Don and I have been married for almost 50 years. One day I mentioned that I thought we needed a little romance. We’ve had plenty of romance in our marriage, just not lately.
A few days later Don spent a couple of hours in the kitchen making a terrific casserole for lunch. He set the table and we ate together. It was nice and we had a fine conversation. We both enjoyed it. As we were finishing, he looked at me and said, “This is how I’m romancing you.” Hmmm.
Later romance came up again. Don said, “Gee, honey, I made you a casserole.”
“Don, a casserole is not romance. It’s nice, it’s kind and it’s serving but it isn’t romance. I think you’ve been married too long and need to look romance up in the dictionary.”
“Then I don’t get any points for romance, right.”
“Right, no points.”
I wasn’t getting what I needed, and Don was disappointed because he took two hours and did something nice for me and got no points for romance.
Parents find themselves in this same situation, not getting what they feel are their well-deserved points. Didn’t you cook and serve a wonderful meal? Didn’t you take your kids across town to their ballet lessons and don’t you do that every week. Didn’t you wash the clothes and clean the house. Didn’t you sit with the whole family while they watched Benji?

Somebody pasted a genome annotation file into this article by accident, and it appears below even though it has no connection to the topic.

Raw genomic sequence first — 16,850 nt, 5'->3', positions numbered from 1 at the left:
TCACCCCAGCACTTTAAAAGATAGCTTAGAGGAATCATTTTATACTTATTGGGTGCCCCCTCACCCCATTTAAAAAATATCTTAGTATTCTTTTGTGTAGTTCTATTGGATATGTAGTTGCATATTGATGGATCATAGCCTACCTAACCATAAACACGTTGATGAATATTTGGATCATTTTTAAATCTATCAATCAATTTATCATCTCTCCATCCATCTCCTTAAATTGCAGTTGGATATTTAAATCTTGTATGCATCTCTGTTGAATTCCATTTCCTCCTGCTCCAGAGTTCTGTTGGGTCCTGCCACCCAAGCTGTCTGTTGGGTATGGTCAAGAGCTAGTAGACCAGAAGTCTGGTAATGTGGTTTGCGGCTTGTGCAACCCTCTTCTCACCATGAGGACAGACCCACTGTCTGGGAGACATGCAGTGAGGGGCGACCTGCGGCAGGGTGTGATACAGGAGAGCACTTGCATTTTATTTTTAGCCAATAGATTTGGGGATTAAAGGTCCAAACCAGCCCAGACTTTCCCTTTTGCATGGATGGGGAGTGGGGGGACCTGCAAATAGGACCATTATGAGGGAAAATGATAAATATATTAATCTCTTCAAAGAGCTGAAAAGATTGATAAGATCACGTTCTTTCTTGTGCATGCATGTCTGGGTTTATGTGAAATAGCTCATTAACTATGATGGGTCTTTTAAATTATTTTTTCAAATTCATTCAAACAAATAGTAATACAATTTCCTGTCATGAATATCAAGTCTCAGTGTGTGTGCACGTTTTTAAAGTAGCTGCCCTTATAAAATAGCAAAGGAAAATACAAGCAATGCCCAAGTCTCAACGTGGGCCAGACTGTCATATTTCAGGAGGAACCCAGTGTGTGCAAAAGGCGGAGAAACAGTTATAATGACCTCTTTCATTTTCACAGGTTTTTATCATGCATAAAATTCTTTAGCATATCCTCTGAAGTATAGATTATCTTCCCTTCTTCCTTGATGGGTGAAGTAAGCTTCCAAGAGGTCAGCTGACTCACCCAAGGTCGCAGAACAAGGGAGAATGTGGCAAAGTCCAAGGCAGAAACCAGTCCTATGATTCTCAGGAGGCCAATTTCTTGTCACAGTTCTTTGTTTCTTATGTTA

Because you’ve invested so much time you equate that with being present with your children, just like Don thought investing time equated to romance. But doing the work of parenting doesn’t equate to being present.
An Example of Presence
I have a friend who had nine children, all under 11, living with her. One day she was distracted, interrupted and overly busy. As the day wore on the children began fighting, were noisy, and making messes. Finally, just before dinner, she stopped what she was doing, and they spent some time together. She listened to them, read to them, engaged with them, and had fun with them. It wasn’t a great amount of time, only about 30 minutes. Nevertheless, she said it made a difference in the rest of the evening. They calmed down. Things were more peaceful. They enjoyed eating together and being with each other.
You know, it’s so easy to teach things to children. Every day there are ordinary opportunities to teach. This last Sunday, Ben, who is six, picked up the hymn book and was trying to sing. He’s in kindergarten and is a fabulous reader. But he couldn’t figure out how to follow the words. So I took my finger and I began pointing to each word. I watched him read and sing. It was thrilling for him because he loves to read, likes music and was fascinated by how the sentences move from line to line, each verse underneath the one before. It was the world of music that he got to step into on Sunday and he was so happy about it.